Call Time Step 2 - The First Call

Posted: Sep 09th, 2019 Updated: Dec 17, 2020

So, you have your call list set and ready (If not, check out this post first), and you are now looking at the 10 digits staring back at you. You are ready to hit the phone icon when you realize you have no idea what you are going to say. What do you do?!


Getting Ready for the First Call

Odds are very good that the first fundraising phone call you make will be clunky. You will stutter, you will forget to say things, and you will probably not get a donation - and you know what? That’s okay. As the old saying goes: “you have to walk before you can run.” Here are a few tips to go from stumbling to running to flying.


Write a Script, Memorize It, And Then Throw it Away

The most common thing people will say to themselves to avoid making a call is to simply think “I don’t know what to say.” This thought can torpedo any fundraising call and is also one of the easiest to overcome. How? By writing a script that provides guidance to you - we will even provide a sample call script to help get you started (you can find it at the bottom of this post)

Take the time to write out your opening, as well as some basic responses to some of the most common questions you might expect, such as why you are running and how their donation might be used. Some people may prefer full paragraphs while others might work better with bullet points - but as long as you commit your thoughts to paper, it doesn’t really matter how you go about it. 

Keep in mind that aside from your open, you really can’t predict how a phone call is going to go. It is for this reason that you should largely throw away your script once you have the basics down - If you can’t adapt to a conversation as questions pop up, your donation ask will sound forced and robotic, you will get flustered, and you may not get a donation.


Kill Them With Kindness

There are some psychological shortcuts you can take to help make the call go smoother and to hopefully secure a donation.


The first step is to simply start by getting them to say yes. Questions like “Is this (caller’s Name)?”, “Is now a good time to call?” and “did you know that there is an election coming up?” will (most likely) result in “yes” responses. Not only is it polite to confirm these things, but once they have started to say yes, they will mentally be primed to say yes when you finally make an ask for a contribution.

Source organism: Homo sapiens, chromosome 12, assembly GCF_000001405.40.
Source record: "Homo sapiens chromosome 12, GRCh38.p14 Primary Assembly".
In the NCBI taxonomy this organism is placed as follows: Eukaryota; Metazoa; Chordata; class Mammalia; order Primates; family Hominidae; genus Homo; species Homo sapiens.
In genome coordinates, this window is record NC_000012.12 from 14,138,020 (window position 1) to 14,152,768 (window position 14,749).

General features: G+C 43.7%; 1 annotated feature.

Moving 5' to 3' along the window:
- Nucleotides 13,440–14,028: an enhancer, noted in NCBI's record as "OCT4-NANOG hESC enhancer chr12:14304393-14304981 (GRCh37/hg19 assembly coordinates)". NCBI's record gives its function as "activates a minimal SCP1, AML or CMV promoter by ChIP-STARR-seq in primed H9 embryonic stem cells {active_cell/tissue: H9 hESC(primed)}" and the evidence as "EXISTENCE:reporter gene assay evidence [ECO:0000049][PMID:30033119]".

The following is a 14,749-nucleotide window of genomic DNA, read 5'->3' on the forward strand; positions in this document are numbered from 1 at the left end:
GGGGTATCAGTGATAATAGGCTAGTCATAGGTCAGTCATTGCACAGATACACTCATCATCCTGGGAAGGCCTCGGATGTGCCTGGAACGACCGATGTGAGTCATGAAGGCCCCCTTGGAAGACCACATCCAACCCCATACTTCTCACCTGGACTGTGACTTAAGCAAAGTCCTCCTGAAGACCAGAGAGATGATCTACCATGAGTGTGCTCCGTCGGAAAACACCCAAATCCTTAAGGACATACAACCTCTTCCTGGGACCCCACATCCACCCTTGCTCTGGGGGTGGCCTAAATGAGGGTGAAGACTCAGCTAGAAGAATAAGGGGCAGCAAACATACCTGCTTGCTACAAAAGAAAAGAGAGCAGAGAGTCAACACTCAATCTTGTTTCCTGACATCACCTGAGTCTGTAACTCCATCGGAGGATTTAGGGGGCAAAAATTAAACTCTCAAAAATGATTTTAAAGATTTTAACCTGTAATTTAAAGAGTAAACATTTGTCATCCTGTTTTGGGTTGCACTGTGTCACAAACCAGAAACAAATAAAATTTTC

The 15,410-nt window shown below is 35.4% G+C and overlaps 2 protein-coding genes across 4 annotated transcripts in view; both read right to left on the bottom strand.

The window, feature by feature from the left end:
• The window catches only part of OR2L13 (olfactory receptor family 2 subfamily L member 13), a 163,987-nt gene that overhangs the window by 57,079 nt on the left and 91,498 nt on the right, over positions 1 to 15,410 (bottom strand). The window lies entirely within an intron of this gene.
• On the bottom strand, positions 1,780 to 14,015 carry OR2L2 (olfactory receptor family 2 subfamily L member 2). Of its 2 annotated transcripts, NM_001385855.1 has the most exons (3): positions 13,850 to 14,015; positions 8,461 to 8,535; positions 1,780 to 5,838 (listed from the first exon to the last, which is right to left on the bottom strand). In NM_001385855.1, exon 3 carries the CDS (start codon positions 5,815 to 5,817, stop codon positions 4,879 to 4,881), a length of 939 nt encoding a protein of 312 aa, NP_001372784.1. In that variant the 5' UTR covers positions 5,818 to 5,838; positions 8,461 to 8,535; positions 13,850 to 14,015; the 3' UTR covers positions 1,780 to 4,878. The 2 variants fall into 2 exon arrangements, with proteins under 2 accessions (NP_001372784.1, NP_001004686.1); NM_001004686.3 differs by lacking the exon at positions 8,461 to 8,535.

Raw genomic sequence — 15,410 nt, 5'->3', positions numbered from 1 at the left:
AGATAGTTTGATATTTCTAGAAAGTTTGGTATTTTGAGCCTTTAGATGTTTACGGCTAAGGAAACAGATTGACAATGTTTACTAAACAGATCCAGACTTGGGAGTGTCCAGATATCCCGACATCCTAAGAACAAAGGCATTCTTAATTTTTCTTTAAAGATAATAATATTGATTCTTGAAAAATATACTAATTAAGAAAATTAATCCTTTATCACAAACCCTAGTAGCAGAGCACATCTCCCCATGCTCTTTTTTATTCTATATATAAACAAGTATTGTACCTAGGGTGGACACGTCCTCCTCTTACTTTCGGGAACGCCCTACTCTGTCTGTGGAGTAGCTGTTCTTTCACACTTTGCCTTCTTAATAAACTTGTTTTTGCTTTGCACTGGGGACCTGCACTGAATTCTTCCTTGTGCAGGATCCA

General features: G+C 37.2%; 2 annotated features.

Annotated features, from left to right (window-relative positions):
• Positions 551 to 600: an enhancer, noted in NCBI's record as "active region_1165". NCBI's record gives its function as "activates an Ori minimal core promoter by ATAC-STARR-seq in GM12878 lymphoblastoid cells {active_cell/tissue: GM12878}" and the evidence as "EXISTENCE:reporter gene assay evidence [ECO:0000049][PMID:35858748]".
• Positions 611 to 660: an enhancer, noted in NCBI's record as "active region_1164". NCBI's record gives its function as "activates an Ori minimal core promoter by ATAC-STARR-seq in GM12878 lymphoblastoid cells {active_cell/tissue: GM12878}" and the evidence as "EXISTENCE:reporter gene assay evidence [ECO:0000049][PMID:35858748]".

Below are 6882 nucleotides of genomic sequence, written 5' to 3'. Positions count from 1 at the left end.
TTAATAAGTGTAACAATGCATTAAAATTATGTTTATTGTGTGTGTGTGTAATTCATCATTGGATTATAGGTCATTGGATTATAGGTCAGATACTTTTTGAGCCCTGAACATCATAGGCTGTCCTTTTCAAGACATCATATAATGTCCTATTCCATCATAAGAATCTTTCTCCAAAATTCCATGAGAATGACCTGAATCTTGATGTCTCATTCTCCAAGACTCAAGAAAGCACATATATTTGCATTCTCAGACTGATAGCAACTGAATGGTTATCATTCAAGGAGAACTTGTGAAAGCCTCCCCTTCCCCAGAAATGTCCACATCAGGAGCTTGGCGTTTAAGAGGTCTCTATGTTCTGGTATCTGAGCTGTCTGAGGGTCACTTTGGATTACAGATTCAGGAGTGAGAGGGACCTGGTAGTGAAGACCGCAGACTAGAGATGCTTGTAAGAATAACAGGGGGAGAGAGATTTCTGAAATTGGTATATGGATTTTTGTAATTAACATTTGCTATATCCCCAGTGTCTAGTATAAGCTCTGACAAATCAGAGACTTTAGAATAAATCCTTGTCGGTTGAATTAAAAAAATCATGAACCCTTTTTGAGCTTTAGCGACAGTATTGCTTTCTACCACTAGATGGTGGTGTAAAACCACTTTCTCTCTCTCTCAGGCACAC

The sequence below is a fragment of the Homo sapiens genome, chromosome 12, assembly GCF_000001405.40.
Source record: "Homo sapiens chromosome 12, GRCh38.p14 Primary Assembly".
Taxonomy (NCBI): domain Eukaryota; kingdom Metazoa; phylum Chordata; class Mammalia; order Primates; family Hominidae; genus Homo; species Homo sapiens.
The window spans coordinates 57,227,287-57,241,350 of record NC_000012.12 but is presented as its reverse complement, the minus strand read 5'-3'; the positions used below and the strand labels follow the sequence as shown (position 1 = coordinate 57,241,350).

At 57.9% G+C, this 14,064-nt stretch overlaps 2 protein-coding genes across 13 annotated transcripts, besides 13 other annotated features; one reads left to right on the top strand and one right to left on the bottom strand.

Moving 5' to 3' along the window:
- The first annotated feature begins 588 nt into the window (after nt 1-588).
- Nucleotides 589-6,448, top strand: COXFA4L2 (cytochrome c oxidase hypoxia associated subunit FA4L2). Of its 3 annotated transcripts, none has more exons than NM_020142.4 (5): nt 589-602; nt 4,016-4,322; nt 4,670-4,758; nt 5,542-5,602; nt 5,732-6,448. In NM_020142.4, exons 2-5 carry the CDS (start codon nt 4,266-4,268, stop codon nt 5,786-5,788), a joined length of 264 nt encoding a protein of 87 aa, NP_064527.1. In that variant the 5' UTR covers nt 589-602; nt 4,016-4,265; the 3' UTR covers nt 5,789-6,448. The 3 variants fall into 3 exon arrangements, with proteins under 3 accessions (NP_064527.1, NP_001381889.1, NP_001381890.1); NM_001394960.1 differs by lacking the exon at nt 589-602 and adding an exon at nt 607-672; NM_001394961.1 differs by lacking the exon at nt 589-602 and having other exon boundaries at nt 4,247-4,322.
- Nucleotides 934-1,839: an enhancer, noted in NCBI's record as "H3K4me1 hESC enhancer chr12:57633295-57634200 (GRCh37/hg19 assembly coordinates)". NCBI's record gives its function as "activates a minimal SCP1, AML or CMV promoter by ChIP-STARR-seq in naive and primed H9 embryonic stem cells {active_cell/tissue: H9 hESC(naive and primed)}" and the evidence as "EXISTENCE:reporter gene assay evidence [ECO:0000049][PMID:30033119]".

You also want to make sure that you find a good balance between making an ask too early and having a conversation that is eating into your call time. This is as much an art as it is a science, but it is always better to err on the side of letting the donor talk. 

If you feel that things are dragging on too much, you can always say “you know, (caller’s name), I have really enjoyed our conversation and I would love to talk to you more at a future event, but I do need to contact as many people as possible to get the word out about my campaign. Before I let you go, I did want to ask you for a campaign contribution today…” Most potential donors are understanding and would take you up on your offer to talk further, especially if they make the turn and become an actual donor.



Some other good tips include always talking with a smile. As corny as it may sound, your voice will sound more open and pleasant with even the fakest of smiles you may be making; the cadence and timbre simply come out of your mouth more pleasantly when you make this small change. 



Also, don’t call after 9 PM. It may seem obvious, but people don’t really like it when you wake up the kids. The best call times are generally 4:30 - 8:30 PM Monday through Friday and 10 AM to 2 PM on weekends. Also, be aware of cultural significance to certain days of the week or specific dates: some religions set aside Monday for family time, others know that Thursday is the night for high school football, and the night of the big game in general is never a good choice. Choose your targets wisely and be sensitive to their time.

You have made it through the call, and you are ready to actually ask for a donation - but what does that process look like? To learn how to turn a social call into a donation, click here


Step 1 - Building the List

Step 2 - The First Call

Step 3 - Making the Ask

Step 4 - After the Call


Curtis Haring

Curtis Haring has been involved in politics his entire adult life. Having worked both in Washington D.C. and in Utah politics, Curtis has worn many hats on various political campaigns over the years including Campaign Manager, Executive Director, Policy Advisor, and Volunteer Coordinator. Currently, Curtis, along with a group of co-hosts, discuss Utah politics and policy on the Utah Political Capitol podcast and website. Curtis lives with his wife and two adorable cats in Bountiful, Utah (and yes, his wife is adorable too).